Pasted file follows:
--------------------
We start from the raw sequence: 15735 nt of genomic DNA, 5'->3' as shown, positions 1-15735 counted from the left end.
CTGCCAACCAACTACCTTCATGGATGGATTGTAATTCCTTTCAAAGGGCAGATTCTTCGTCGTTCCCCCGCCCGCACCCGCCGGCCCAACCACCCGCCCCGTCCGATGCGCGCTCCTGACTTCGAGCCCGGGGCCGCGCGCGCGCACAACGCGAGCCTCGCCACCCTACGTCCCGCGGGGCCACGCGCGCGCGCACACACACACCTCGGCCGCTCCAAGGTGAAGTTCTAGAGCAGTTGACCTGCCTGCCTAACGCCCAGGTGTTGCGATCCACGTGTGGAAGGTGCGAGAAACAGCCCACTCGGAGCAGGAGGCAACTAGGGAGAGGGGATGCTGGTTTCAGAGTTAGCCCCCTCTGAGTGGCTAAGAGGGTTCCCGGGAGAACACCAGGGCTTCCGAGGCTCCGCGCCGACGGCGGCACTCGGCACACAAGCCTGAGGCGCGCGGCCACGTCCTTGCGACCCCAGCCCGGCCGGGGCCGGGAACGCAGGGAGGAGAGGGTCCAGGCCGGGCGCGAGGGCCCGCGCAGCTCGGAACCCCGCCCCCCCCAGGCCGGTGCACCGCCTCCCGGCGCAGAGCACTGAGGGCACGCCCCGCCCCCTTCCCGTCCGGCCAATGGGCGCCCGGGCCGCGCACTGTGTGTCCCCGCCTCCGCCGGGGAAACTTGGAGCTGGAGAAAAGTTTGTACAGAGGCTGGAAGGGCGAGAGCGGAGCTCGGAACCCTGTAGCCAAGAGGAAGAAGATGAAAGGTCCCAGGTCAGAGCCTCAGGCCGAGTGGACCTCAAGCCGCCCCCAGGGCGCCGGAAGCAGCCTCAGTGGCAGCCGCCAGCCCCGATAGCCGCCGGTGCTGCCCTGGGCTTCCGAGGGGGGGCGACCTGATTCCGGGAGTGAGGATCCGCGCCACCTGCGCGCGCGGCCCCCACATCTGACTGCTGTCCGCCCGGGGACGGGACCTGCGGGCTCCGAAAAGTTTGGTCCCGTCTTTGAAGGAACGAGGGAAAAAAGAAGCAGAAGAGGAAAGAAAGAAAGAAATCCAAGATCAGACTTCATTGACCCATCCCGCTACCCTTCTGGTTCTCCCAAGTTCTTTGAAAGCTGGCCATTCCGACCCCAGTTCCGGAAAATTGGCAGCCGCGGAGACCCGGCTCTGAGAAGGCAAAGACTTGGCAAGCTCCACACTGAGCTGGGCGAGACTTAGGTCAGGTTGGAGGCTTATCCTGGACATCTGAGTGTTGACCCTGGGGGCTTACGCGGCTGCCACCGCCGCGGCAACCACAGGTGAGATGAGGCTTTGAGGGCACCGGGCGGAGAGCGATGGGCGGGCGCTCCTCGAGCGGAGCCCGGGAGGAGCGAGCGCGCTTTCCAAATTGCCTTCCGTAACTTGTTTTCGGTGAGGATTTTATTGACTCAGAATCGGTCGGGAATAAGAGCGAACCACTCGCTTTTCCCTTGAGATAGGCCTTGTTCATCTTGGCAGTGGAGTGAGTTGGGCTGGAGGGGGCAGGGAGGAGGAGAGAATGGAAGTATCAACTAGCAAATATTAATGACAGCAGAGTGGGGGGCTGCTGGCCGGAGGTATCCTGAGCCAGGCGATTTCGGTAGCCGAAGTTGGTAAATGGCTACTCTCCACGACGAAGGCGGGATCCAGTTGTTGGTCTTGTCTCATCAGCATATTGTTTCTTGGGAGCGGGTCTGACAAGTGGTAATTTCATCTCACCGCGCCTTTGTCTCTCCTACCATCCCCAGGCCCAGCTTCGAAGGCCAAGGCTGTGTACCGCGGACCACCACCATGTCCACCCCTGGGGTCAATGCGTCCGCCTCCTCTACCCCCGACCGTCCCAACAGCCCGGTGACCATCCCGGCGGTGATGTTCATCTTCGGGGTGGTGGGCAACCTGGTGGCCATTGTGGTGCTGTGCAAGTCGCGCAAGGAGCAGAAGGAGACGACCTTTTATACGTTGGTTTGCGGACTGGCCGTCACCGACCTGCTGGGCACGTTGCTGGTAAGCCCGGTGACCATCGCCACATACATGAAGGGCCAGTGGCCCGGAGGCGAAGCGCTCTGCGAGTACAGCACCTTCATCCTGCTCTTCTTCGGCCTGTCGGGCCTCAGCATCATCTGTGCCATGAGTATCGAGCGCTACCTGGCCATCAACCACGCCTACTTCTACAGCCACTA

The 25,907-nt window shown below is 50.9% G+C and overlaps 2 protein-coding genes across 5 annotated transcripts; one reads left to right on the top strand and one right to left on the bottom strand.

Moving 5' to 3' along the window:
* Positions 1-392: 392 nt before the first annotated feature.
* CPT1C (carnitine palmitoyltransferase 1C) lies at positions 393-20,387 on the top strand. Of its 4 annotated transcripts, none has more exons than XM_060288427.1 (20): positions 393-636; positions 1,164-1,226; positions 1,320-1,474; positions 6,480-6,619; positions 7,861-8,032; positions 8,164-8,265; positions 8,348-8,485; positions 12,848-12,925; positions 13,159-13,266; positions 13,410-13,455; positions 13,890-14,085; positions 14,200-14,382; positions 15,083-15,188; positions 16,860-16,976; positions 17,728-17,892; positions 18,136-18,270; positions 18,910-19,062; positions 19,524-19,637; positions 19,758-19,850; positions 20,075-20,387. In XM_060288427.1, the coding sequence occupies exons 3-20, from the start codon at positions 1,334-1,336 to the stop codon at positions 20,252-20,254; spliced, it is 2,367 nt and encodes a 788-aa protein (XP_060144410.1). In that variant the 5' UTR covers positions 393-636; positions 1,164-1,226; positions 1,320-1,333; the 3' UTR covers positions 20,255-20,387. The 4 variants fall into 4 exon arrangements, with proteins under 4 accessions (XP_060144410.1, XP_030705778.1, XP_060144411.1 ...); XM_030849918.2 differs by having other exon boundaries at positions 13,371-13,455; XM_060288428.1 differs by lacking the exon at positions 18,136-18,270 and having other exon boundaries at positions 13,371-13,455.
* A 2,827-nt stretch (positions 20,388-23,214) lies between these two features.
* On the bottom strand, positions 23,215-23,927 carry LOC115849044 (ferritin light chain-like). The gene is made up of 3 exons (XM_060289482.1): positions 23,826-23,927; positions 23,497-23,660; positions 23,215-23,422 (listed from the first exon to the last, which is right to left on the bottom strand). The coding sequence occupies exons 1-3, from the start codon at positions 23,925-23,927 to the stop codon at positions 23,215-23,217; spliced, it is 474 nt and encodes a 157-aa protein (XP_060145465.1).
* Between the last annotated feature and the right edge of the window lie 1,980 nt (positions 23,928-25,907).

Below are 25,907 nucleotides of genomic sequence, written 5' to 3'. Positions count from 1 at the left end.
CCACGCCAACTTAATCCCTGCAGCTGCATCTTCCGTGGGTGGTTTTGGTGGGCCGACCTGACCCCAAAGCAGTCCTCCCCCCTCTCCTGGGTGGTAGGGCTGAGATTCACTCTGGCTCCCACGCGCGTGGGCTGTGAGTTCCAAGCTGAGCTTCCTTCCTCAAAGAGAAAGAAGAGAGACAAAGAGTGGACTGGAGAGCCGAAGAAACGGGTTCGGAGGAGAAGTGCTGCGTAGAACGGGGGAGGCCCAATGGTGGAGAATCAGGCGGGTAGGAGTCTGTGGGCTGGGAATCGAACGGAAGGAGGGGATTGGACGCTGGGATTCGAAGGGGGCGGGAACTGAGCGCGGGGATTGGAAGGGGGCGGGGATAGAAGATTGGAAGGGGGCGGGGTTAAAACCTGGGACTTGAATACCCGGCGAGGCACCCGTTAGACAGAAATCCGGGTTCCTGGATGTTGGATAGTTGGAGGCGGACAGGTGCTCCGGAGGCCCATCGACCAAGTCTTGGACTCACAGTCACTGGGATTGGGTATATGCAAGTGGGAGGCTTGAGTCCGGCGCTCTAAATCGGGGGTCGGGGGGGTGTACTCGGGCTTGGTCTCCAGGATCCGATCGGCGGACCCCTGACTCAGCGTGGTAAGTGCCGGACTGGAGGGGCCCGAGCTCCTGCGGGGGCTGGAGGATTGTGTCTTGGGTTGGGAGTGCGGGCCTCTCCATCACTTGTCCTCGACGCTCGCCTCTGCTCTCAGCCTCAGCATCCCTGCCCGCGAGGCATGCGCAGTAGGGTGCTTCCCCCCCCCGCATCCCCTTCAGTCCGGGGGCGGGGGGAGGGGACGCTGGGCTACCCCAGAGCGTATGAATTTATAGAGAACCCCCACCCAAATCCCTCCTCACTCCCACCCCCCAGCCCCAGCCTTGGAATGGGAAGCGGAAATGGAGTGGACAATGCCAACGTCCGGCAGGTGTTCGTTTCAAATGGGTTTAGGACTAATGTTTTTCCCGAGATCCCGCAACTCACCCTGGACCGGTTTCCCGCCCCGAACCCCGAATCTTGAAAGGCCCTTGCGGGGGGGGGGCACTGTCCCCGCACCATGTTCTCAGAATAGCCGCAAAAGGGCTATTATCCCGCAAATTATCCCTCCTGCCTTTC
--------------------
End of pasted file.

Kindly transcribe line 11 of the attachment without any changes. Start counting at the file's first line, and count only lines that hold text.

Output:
CCACGCCAACTTAATCCCTGCAGCTGCATCTTCCGTGGGTGGTTTTGGTGGGCCGACCTGACCCCAAAGCAGTCCTCCCCCCTCTCCTGGGTGGTAGGGCTGAGATTCACTCTGGCTCCCACGCGCGTGGGCTGTGAGTTCCAAGCTGAGCTTCCTTCCTCAAAGAGAAAGAAGAGAGACAAAGAGTGGACTGGAGAGCCGAAGAAACGGGTTCGGAGGAGAAGTGCTGCGTAGAACGGGGGAGGCCCAATGGTGGAGAATCAGGCGGGTAGGAGTCTGTGGGCTGGGAATCGAACGGAAGGAGGGGATTGGACGCTGGGATTCGAAGGGGGCGGGAACTGAGCGCGGGGATTGGAAGGGGGCGGGGATAGAAGATTGGAAGGGGGCGGGGTTAAAACCTGGGACTTGAATACCCGGCGAGGCACCCGTTAGACAGAAATCCGGGTTCCTGGATGTTGGATAGTTGGAGGCGGACAGGTGCTCCGGAGGCCCATCGACCAAGTCTTGGACTCACAGTCACTGGGATTGGGTATATGCAAGTGGGAGGCTTGAGTCCGGCGCTCTAAATCGGGGGTCGGGGGGGTGTACTCGGGCTTGGTCTCCAGGATCCGATCGGCGGACCCCTGACTCAGCGTGGTAAGTGCCGGACTGGAGGGGCCCGAGCTCCTGCGGGGGCTGGAGGATTGTGTCTTGGGTTGGGAGTGCGGGCCTCTCCATCACTTGTCCTCGACGCTCGCCTCTGCTCTCAGCCTCAGCATCCCTGCCCGCGAGGCATGCGCAGTAGGGTGCTTCCCCCCCCCGCATCCCCTTCAGTCCGGGGGCGGGGGGAGGGGACGCTGGGCTACCCCAGAGCGTATGAATTTATAGAGAACCCCCACCCAAATCCCTCCTCACTCCCACCCCCCAGCCCCAGCCTTGGAATGGGAAGCGGAAATGGAGTGGACAATGCCAACGTCCGGCAGGTGTTCGTTTCAAATGGGTTTAGGACTAATGTTTTTCCCGAGATCCCGCAACTCACCCTGGACCGGTTTCCCGCCCCGAACCCCGAATCTTGAAAGGCCCTTGCGGGGGGGGGGCACTGTCCCCGCACCATGTTCTCAGAATAGCCGCAAAAGGGCTATTATCCCGCAAATTATCCCTCCTGCCTTTC